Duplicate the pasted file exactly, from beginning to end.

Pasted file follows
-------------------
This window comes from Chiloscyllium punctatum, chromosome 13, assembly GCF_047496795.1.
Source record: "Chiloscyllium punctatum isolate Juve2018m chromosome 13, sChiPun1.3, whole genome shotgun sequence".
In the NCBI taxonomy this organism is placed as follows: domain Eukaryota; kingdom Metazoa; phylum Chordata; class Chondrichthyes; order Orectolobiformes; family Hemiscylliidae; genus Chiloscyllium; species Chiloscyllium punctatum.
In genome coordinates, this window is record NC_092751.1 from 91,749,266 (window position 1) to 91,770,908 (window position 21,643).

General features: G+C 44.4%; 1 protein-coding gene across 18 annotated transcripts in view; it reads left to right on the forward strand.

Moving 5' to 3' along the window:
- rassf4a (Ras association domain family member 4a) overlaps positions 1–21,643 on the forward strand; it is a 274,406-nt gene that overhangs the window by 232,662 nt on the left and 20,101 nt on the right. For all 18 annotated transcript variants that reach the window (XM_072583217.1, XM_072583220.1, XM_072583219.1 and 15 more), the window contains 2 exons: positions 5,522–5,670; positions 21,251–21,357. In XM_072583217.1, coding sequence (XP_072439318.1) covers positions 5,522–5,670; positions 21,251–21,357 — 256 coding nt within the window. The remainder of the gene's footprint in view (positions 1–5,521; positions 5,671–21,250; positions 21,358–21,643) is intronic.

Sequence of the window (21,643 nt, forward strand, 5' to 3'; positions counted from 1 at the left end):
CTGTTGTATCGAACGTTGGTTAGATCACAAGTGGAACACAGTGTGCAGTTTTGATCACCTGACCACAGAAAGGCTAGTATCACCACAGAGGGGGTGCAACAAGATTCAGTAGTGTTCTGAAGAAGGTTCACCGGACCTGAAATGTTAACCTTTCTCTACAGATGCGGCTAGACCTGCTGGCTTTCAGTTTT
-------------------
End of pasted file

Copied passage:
This window comes from Chiloscyllium punctatum, chromosome 13, assembly GCF_047496795.1.
Source record: "Chiloscyllium punctatum isolate Juve2018m chromosome 13, sChiPun1.3, whole genome shotgun sequence".
In the NCBI taxonomy this organism is placed as follows: domain Eukaryota; kingdom Metazoa; phylum Chordata; class Chondrichthyes; order Orectolobiformes; family Hemiscylliidae; genus Chiloscyllium; species Chiloscyllium punctatum.
In genome coordinates, this window is record NC_092751.1 from 91,749,266 (window position 1) to 91,770,908 (window position 21,643).

General features: G+C 44.4%; 1 protein-coding gene across 18 annotated transcripts in view; it reads left to right on the forward strand.

Moving 5' to 3' along the window:
- rassf4a (Ras association domain family member 4a) overlaps positions 1–21,643 on the forward strand; it is a 274,406-nt gene that overhangs the window by 232,662 nt on the left and 20,101 nt on the right. For all 18 annotated transcript variants that reach the window (XM_072583217.1, XM_072583220.1, XM_072583219.1 and 15 more), the window contains 2 exons: positions 5,522–5,670; positions 21,251–21,357. In XM_072583217.1, coding sequence (XP_072439318.1) covers positions 5,522–5,670; positions 21,251–21,357 — 256 coding nt within the window. The remainder of the gene's footprint in view (positions 1–5,521; positions 5,671–21,250; positions 21,358–21,643) is intronic.

Sequence of the window (21,643 nt, forward strand, 5' to 3'; positions counted from 1 at the left end):
CTGTTGTATCGAACGTTGGTTAGATCACAAGTGGAACACAGTGTGCAGTTTTGATCACCTGACCACAGAAAGGCTAGTATCACCACAGAGGGGGTGCAACAAGATTCAGTAGTGTTCTGAAGAAGGTTCACCGGACCTGAAATGTTAACCTTTCTCTACAGATGCGGCTAGACCTGCTGGCTTTCAGTTTT